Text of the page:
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Starting an engine after 2 years

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  • Starting an engine after 2 years

    Hey guys,
    I am almost ready to fire up by 65 Commander with 283 after 2.5 years of sitting. The engine ran perfectly when parked for restoration. I replaced the engine oil and filter about a year ago. I also squirted some oil in each cylinder at that time. My plan is to squirt a little 10 weight oil in the cylinders a few days before startup. At startup, I plan to disconnect the coil and crank it over a little, then start the engine. My main concern is that the rings will stick. I thought about using sea foam in the crankcase. Anything I should do to prevent damage to the cylinder walls, crank, etc? Thanks.


  • #2
    Need to figure out a way to "spray" something into the cylinders. Just squirting something in will at most, only get about half way up the piston/rings.

    Simple as it sounds...Total Seal (racing/street piston ring manufacturer) recommends...plain ol WD-40 as a new ring lube. At a minimum, I'd bend the little plastic tube so it angles up to the upper section of the cylinders and spray the hell out of all eight. Or otherwise, figure out a way to do the same thing with a light oil.

    I wouldn't crank on the starter too long. Just enough to show a "little" bit of pressure. I'd also remove the spark plugs to relieve the cylinder pressure, makes it easier on the bearings and starter.
    Cranking too long isn't good for anything. Like maybe the count of 10 or 15, and plug in the coil.



    • #3
      After only 2 years... a small block chevy... yeah spray some wd40 in the spark plug holes and fire it up. That's all I did (I used ATF) with my 55 Chevy after it had sat abandoned in a field for 20 years, it was still going strong after another 20 when I sold it. Best I could tell the heads had never been off but it was low milage for being 60 years old, at 85ooo +or -. Same with my Studes, '53,'61,'62, all had sat for at least 5 to 10 years.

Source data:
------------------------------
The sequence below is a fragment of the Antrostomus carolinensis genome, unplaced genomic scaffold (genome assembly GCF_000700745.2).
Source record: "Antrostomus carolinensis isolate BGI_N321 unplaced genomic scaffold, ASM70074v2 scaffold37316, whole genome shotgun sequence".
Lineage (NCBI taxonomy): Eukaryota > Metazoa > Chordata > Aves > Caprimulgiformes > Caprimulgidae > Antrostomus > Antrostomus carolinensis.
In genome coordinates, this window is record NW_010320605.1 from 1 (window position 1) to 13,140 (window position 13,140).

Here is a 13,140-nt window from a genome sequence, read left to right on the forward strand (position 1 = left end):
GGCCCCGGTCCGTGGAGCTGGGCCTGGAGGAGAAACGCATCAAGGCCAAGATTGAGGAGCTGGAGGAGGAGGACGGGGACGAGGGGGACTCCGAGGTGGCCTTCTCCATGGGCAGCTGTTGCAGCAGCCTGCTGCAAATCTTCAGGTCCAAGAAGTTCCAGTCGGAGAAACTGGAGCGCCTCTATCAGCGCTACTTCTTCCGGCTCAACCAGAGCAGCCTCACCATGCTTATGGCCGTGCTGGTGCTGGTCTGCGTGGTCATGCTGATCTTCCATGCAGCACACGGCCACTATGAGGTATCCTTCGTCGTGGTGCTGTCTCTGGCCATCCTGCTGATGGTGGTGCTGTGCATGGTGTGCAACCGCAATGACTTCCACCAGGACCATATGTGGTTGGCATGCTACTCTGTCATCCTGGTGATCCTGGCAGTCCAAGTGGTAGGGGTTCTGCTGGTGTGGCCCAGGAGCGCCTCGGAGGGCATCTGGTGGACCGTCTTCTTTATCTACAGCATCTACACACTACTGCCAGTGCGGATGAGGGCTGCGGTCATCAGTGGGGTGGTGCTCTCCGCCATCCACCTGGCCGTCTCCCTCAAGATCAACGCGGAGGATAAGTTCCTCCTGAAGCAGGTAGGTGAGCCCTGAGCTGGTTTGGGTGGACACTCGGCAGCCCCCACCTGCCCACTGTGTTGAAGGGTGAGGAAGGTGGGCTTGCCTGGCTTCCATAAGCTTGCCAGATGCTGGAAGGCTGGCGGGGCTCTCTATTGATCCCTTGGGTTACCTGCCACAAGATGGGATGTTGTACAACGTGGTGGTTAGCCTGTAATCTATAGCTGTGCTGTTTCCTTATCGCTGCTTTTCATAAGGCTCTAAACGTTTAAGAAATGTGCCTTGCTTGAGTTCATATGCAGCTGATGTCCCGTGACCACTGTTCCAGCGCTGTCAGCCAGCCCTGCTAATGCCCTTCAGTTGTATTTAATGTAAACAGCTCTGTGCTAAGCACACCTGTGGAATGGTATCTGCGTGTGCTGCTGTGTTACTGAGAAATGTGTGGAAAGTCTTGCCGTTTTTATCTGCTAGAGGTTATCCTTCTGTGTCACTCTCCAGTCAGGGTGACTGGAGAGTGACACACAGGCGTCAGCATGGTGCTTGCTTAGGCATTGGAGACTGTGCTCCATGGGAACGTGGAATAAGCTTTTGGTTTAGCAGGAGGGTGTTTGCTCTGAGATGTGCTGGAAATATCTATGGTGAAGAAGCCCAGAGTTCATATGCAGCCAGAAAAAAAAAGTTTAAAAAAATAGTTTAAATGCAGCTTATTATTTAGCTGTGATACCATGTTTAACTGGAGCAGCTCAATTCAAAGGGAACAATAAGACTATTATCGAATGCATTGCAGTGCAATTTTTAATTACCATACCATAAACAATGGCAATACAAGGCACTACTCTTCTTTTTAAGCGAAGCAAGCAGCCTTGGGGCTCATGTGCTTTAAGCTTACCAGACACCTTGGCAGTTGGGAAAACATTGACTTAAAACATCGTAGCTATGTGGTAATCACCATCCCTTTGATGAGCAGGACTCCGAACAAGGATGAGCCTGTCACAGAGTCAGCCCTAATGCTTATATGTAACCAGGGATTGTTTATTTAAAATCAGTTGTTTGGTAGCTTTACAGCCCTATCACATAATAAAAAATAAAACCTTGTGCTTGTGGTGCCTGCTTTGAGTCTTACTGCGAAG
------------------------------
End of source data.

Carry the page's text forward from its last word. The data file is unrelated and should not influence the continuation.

• #4
        After the WD40(or similar) in the cylinders, I'd pour a half quart or more of ATF down the carb throat and slowly turn the engine over several times (plugs out) by hand off the crankshaft. After only 2 1/2 years if the oil & filter is changed, it should pose no problems. I've had continued success in this manner with having had the motors sitting for many more years than this. My '59 Lark 259 had been dormant for 42+ years so I just made certain the oil was getting on the valve stems(with the covers off I sprayed it on each stem), lifters and bearings. I also (due to length of dormancy) rigged up a tube and funnel and poured ATF into each cylinder as I turned it over. The only downside to this method is there is certainly some drool to clean up and be prepared for exhaust smoke for quite some time until it burns out of the exhaust system.
        Good Luck,


        • #5
          as stated above, turn the engine over manually at the crankshaft using a properly sized 6 point socket and breaker bar. if she moves freely, you should be good to go.

          don't forget to use fresh gas!
          Kerry. SDC Member #A012596W. ENCSDC member.

          '51 Champion Business Coupe - (Tom's Car). Purchased 11/2012.

          '40 Champion. sold 10/11. '63 Avanti R-1384. sold 12/10.


          • #6
            Unless this 283 was sitting out in a field in the Rain for 2 1/2 years, it should start right up with no problem with fresh gas coming from a Gas Can.

            All of these extreme measures mentioned, are what you do for a 30 year stored Car.
            Second Generation Stude Driver,
            Proud '54 Starliner Owner


            • #7
              Thanks guys! Yea, the cars been inside in a garage for the years. I'll get fresh gas and spray wd40. I'll turn it over by hand then start it up.


              • #8
                fresh battery...fresh gas....turn the key....fiddle a bit with the carb..... and away you go. That's assuming the engine ran good before slumber.....why 2 years of sleep ?


                • #9
                  I would just pull the coil wire spray some w-d in the carb give it a few turns with the starter ,then a shot of gas down the carb and a 283 will start right up and in a few seconds run just fine.


                  • #10
                    Haha. 2 years of sleep because I'm extremely slow at minor restoration. Fixing some floor boards and fender rust turned into pulling the engine to paint it, painting the frame, etc. I'm also working full time, bought a house, etc. I'm ashamed that it took this long, but it's a hobby...


                    • #11
                      A friend and I just started a '50 Champion that sat outside (in southern California) for 25 years. The engine was 'lightly stuck' (we used Marvel Mystery oil and ATF and a breaker bar). Gradually it loosened up, we used some more Marvel/ATF). After cranking using the starter (with plugs removed) to make sure we had oil pressure, we dripped a little gas in the carb and it fired right up. A little smoke which has now cleared up. It runs GREAT! By the way, we went thru the brakes and a few other things and the car drives really well. It is for sale. Contact Howard at or (818) 606-0267.
                      Howard - Los Angeles chapter SDC
                      '53 Commander Starliner (Finally running and driving, but still in process)
                      '56 Golden Hawk (3 speed/overdrive, Power steering - Running, but not yet driving)
                      '62 GT Hawk (4 speed, A/C, Power steering - running and DRIVING!)